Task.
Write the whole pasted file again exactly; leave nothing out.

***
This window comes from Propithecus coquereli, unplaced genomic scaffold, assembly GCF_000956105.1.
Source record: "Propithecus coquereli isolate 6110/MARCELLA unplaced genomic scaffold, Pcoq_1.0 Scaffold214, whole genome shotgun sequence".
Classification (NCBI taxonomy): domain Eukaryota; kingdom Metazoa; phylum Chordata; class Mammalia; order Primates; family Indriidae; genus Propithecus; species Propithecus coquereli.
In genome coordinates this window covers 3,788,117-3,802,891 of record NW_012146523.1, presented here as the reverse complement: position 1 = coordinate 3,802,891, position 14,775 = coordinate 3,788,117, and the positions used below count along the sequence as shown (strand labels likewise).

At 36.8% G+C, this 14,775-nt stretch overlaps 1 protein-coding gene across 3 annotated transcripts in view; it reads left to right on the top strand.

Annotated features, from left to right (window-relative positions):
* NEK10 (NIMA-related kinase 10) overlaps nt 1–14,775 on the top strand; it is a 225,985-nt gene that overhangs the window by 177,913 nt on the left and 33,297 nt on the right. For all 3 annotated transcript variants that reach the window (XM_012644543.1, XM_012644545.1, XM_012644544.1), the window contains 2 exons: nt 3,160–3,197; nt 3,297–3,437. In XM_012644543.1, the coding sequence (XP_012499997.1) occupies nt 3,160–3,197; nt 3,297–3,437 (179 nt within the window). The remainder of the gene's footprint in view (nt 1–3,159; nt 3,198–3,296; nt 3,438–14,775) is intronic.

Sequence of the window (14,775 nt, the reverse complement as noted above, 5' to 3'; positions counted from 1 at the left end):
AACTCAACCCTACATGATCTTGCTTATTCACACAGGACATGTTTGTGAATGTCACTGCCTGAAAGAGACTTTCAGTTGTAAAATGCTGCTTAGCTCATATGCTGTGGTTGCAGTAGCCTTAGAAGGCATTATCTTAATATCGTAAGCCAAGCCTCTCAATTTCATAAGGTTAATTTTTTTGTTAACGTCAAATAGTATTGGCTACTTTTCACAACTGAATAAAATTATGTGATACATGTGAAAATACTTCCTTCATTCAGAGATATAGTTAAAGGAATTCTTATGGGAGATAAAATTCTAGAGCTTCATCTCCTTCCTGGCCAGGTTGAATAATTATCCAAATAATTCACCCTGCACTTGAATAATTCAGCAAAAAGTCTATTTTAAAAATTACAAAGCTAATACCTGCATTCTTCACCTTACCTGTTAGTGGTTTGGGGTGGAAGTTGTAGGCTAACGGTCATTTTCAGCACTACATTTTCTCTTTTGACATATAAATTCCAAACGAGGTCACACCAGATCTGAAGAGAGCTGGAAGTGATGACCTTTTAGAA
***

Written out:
This window comes from Propithecus coquereli, unplaced genomic scaffold, assembly GCF_000956105.1.
Source record: "Propithecus coquereli isolate 6110/MARCELLA unplaced genomic scaffold, Pcoq_1.0 Scaffold214, whole genome shotgun sequence".
Classification (NCBI taxonomy): domain Eukaryota; kingdom Metazoa; phylum Chordata; class Mammalia; order Primates; family Indriidae; genus Propithecus; species Propithecus coquereli.
In genome coordinates this window covers 3,788,117-3,802,891 of record NW_012146523.1, presented here as the reverse complement: position 1 = coordinate 3,802,891, position 14,775 = coordinate 3,788,117, and the positions used below count along the sequence as shown (strand labels likewise).

At 36.8% G+C, this 14,775-nt stretch overlaps 1 protein-coding gene across 3 annotated transcripts in view; it reads left to right on the top strand.

Annotated features, from left to right (window-relative positions):
* NEK10 (NIMA-related kinase 10) overlaps nt 1–14,775 on the top strand; it is a 225,985-nt gene that overhangs the window by 177,913 nt on the left and 33,297 nt on the right. For all 3 annotated transcript variants that reach the window (XM_012644543.1, XM_012644545.1, XM_012644544.1), the window contains 2 exons: nt 3,160–3,197; nt 3,297–3,437. In XM_012644543.1, the coding sequence (XP_012499997.1) occupies nt 3,160–3,197; nt 3,297–3,437 (179 nt within the window). The remainder of the gene's footprint in view (nt 1–3,159; nt 3,198–3,296; nt 3,438–14,775) is intronic.

Sequence of the window (14,775 nt, the reverse complement as noted above, 5' to 3'; positions counted from 1 at the left end):
AACTCAACCCTACATGATCTTGCTTATTCACACAGGACATGTTTGTGAATGTCACTGCCTGAAAGAGACTTTCAGTTGTAAAATGCTGCTTAGCTCATATGCTGTGGTTGCAGTAGCCTTAGAAGGCATTATCTTAATATCGTAAGCCAAGCCTCTCAATTTCATAAGGTTAATTTTTTTGTTAACGTCAAATAGTATTGGCTACTTTTCACAACTGAATAAAATTATGTGATACATGTGAAAATACTTCCTTCATTCAGAGATATAGTTAAAGGAATTCTTATGGGAGATAAAATTCTAGAGCTTCATCTCCTTCCTGGCCAGGTTGAATAATTATCCAAATAATTCACCCTGCACTTGAATAATTCAGCAAAAAGTCTATTTTAAAAATTACAAAGCTAATACCTGCATTCTTCACCTTACCTGTTAGTGGTTTGGGGTGGAAGTTGTAGGCTAACGGTCATTTTCAGCACTACATTTTCTCTTTTGACATATAAATTCCAAACGAGGTCACACCAGATCTGAAGAGAGCTGGAAGTGATGACCTTTTAGAA